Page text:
A: “I hope so. This paper looks at the global scale and ecosystem-wide averages, but our next steps are further identifying exactly where these carbon-rich ecosystems are located so policymakers could identify the most important irrecoverable carbon reserves in their country or in their state or the relevant level for decision making. Part of the argument that we’re making is that prioritization based on recent loss rates is still important. That’s obviously at the frontlines of what that risk is now, but we’re hoping that irrecoverable carbon will allow governments to take a more proactive view in conservation for climate and look at risks over a five- or 10-year time horizon. As we know from history, risks can shift – sometimes unpredictably and dramatically, which means that having a framework for the areas that are most important is really helpful for how to focus attention and funding.”
Q: What do you think the likelihood is that we can actually do this in a practical sense?
A: “We excluded a few biomes where carbon can’t be managed through local decision making. The biggest example is permafrost in the far North. More carbon is locked up in the frozen soils of permafrost than in the entire atmosphere, but there’s not much we can do on a hectare-by-hectare basis to actually manage that. Some proportion of it will either be released or not based on global warming and emissions overall, which means that if you were to prioritize where to invest dollars and direct conservation, it would not be in the tundra in Siberia. However, we found that for the majority of ecosystems, the carbon is still ‘manageable,’ meaning whether it stays put or goes into the atmosphere is primarily determined by our decisions on the ground—whether we destroy ecosystems or protect them. I think it is totally possible to stop the destruction of ecosystems this generation, and we can do it without compromising food production or development. What we don’t want is for more ecosystems to reach a climate tipping point beyond which our local land-use decisions are no longer effective in safeguarding these carbon reserves.”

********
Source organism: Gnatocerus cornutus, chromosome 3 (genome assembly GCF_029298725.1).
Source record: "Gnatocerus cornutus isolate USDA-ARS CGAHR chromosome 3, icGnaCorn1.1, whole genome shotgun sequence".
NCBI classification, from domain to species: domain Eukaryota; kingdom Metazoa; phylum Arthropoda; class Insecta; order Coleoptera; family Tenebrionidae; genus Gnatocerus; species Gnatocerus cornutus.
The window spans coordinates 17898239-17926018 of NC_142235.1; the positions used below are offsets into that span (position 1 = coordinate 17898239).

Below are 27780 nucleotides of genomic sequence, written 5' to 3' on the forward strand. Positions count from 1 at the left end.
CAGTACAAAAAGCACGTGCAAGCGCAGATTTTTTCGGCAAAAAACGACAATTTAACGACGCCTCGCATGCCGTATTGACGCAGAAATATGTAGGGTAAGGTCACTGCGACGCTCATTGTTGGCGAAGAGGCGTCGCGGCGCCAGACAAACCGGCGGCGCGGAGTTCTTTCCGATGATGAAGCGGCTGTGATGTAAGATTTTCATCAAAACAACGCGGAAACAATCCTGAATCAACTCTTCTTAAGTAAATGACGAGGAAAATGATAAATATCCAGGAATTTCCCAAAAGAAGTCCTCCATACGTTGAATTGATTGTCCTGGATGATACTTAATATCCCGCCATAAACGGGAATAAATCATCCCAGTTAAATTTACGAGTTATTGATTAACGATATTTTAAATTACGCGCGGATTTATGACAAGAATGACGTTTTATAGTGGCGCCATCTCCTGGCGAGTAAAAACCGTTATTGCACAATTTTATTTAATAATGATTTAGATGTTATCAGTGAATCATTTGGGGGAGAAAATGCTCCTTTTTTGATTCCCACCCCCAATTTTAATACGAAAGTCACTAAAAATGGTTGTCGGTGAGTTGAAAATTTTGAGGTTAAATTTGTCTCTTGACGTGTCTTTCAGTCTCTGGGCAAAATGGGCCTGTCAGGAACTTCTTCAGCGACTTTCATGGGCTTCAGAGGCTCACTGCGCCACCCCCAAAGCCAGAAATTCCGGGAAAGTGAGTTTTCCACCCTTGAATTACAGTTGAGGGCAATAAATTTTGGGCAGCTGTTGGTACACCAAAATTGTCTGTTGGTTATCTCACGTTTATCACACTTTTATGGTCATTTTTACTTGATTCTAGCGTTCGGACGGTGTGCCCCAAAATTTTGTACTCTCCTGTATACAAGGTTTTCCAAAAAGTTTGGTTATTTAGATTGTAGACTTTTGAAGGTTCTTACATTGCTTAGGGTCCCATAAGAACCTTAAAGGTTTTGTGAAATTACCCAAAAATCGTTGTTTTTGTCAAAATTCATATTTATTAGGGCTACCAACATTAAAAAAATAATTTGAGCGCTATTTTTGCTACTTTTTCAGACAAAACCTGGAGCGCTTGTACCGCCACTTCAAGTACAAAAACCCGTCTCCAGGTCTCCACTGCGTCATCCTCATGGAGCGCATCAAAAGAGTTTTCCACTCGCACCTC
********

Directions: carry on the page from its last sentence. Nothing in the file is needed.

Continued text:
Q: Are the Warsaw Framework for REDD+ (Reducing Emissions caused by Deforestation and forest Degradation) and the Paris Agreement on climate change adequate for what is needed?
A: “Yes and no. I think there is a difference between the Warsaw framework itself and implementation of it. REDD+, although effective, has not reached the scale necessary to stop deforestation on a global level, but that’s more to do with financing than it is with the framework itself. Our study points out the need to use additional tools such as the incorporation of irrecoverable carbon in protective areas designation or working with Indigenous Peoples’ and improving land tenure. REDD+ tends to focus on the flows of carbon by looking at historical loss rates to inform where it is most important to reduce emissions. We argue for a complementary approach which uses irrecoverable carbon as a prioritization for proactive protection, demonstrating where the most important areas are to focus on in the next five to 30 years, is essential. It’s really these places that we need to bring with us into the mid-century.”